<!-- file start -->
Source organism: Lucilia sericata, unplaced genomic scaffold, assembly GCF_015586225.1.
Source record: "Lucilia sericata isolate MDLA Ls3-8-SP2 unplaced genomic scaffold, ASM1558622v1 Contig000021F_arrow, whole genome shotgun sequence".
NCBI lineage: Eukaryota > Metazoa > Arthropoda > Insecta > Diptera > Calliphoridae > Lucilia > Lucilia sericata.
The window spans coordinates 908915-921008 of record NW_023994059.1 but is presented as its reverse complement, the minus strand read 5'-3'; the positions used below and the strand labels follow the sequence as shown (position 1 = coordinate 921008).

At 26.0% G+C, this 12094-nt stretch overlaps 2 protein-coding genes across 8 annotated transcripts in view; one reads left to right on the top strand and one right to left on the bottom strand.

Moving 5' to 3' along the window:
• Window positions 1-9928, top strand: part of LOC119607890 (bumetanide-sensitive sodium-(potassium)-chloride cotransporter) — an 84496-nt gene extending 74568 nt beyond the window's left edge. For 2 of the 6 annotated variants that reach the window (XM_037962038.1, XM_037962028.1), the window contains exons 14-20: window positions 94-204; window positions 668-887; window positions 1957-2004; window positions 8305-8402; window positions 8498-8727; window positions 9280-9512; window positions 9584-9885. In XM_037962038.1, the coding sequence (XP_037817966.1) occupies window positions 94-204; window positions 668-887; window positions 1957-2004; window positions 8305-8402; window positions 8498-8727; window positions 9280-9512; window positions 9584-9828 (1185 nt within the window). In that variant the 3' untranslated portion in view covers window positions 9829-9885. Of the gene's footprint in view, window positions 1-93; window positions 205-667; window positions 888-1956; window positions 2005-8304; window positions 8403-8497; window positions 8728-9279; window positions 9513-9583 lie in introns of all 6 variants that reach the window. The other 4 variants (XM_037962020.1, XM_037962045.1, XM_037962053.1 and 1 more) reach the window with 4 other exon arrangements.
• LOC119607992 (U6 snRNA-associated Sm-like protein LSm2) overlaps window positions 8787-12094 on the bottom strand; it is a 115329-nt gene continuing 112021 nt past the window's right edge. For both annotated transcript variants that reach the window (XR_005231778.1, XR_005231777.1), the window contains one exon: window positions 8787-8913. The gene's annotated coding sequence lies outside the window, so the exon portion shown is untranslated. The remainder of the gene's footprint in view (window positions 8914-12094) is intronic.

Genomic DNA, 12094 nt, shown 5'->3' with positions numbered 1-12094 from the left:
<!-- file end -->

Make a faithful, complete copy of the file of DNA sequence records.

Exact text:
Source organism: Lucilia sericata, unplaced genomic scaffold, assembly GCF_015586225.1.
Source record: "Lucilia sericata isolate MDLA Ls3-8-SP2 unplaced genomic scaffold, ASM1558622v1 Contig000021F_arrow, whole genome shotgun sequence".
NCBI lineage: Eukaryota > Metazoa > Arthropoda > Insecta > Diptera > Calliphoridae > Lucilia > Lucilia sericata.
The window spans coordinates 908915-921008 of record NW_023994059.1 but is presented as its reverse complement, the minus strand read 5'-3'; the positions used below and the strand labels follow the sequence as shown (position 1 = coordinate 921008).

At 26.0% G+C, this 12094-nt stretch overlaps 2 protein-coding genes across 8 annotated transcripts in view; one reads left to right on the top strand and one right to left on the bottom strand.

Moving 5' to 3' along the window:
• Window positions 1-9928, top strand: part of LOC119607890 (bumetanide-sensitive sodium-(potassium)-chloride cotransporter) — an 84496-nt gene extending 74568 nt beyond the window's left edge. For 2 of the 6 annotated variants that reach the window (XM_037962038.1, XM_037962028.1), the window contains exons 14-20: window positions 94-204; window positions 668-887; window positions 1957-2004; window positions 8305-8402; window positions 8498-8727; window positions 9280-9512; window positions 9584-9885. In XM_037962038.1, the coding sequence (XP_037817966.1) occupies window positions 94-204; window positions 668-887; window positions 1957-2004; window positions 8305-8402; window positions 8498-8727; window positions 9280-9512; window positions 9584-9828 (1185 nt within the window). In that variant the 3' untranslated portion in view covers window positions 9829-9885. Of the gene's footprint in view, window positions 1-93; window positions 205-667; window positions 888-1956; window positions 2005-8304; window positions 8403-8497; window positions 8728-9279; window positions 9513-9583 lie in introns of all 6 variants that reach the window. The other 4 variants (XM_037962020.1, XM_037962045.1, XM_037962053.1 and 1 more) reach the window with 4 other exon arrangements.
• LOC119607992 (U6 snRNA-associated Sm-like protein LSm2) overlaps window positions 8787-12094 on the bottom strand; it is a 115329-nt gene continuing 112021 nt past the window's right edge. For both annotated transcript variants that reach the window (XR_005231778.1, XR_005231777.1), the window contains one exon: window positions 8787-8913. The gene's annotated coding sequence lies outside the window, so the exon portion shown is untranslated. The remainder of the gene's footprint in view (window positions 8914-12094) is intronic.

Genomic DNA, 12094 nt, shown 5'->3' with positions numbered 1-12094 from the left: